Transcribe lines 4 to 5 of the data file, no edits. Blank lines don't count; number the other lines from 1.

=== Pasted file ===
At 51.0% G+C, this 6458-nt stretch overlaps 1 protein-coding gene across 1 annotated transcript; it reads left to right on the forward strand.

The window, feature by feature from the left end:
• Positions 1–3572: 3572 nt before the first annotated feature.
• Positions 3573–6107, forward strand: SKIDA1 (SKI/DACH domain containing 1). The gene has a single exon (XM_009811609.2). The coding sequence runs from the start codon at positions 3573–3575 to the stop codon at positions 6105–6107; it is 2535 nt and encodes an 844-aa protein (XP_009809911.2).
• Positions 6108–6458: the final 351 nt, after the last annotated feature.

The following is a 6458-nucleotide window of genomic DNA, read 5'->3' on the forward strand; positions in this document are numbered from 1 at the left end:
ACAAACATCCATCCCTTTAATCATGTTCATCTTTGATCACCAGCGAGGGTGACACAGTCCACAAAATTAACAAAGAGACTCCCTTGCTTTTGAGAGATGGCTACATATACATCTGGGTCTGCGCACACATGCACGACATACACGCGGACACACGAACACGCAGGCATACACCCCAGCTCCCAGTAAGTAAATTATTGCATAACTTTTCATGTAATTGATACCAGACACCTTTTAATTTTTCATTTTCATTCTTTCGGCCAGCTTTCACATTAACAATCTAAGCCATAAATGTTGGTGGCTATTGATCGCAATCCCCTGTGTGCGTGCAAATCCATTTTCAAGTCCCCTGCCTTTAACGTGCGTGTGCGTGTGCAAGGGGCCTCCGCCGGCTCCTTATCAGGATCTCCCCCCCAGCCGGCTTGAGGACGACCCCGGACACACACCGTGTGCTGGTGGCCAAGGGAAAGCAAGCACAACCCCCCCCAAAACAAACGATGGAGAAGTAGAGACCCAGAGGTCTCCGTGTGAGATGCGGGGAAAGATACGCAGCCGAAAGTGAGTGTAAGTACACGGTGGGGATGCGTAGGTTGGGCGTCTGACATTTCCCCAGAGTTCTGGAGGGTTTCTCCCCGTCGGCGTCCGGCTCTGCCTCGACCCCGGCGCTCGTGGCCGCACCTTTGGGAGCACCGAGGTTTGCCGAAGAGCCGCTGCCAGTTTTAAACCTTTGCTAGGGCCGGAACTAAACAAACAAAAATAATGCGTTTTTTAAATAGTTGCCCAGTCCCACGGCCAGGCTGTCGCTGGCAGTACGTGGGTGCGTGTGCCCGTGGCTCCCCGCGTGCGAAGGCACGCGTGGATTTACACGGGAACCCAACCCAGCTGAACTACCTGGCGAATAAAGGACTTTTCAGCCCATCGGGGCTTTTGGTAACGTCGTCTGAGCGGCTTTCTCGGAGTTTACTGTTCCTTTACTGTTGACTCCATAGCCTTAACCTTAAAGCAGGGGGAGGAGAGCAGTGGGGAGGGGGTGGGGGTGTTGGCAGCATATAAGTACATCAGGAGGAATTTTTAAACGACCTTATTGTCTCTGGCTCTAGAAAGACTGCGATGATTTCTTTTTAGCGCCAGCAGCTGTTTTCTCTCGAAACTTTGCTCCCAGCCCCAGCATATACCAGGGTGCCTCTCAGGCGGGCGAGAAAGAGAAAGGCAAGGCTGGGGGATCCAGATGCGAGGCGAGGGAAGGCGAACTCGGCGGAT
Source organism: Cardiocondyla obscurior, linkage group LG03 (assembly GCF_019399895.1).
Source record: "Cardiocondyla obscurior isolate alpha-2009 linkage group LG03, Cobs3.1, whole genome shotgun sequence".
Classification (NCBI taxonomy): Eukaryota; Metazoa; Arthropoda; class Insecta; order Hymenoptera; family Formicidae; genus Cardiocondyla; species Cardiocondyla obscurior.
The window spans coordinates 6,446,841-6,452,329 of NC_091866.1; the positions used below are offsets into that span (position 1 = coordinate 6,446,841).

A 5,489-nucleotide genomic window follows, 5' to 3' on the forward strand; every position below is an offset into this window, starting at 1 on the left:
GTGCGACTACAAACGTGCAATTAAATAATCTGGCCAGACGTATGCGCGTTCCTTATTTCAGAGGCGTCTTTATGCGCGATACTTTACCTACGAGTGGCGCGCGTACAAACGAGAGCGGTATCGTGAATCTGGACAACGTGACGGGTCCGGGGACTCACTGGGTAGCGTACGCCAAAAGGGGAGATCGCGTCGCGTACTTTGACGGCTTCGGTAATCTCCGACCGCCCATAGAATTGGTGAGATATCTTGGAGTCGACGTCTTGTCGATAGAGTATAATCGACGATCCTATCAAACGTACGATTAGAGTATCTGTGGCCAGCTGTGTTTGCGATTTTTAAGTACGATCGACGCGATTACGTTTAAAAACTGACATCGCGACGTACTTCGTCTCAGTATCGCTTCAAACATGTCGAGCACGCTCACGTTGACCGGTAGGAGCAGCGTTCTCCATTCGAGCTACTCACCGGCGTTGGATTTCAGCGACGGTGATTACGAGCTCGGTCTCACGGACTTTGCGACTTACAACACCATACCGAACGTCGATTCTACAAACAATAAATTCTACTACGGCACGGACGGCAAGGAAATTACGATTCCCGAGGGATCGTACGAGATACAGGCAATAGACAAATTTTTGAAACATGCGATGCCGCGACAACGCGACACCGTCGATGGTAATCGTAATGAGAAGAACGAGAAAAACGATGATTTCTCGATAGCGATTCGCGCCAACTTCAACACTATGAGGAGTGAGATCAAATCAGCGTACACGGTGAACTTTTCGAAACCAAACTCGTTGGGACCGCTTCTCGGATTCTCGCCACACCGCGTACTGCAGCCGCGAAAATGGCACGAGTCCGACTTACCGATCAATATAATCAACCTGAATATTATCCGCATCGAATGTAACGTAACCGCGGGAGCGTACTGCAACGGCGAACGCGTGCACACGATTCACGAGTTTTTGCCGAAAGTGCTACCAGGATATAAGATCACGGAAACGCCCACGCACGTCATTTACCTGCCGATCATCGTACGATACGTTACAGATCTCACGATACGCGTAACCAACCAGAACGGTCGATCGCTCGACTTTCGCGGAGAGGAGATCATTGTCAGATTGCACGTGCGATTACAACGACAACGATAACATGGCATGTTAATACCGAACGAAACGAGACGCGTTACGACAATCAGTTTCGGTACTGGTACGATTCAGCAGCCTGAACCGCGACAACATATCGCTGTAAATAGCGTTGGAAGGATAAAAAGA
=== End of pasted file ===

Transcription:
• Positions 3573–6107, forward strand: SKIDA1 (SKI/DACH domain containing 1). The gene has a single exon (XM_009811609.2). The coding sequence runs from the start codon at positions 3573–3575 to the stop codon at positions 6105–6107; it is 2535 nt and encodes an 844-aa protein (XP_009809911.2).
• Positions 6108–6458: the final 351 nt, after the last annotated feature.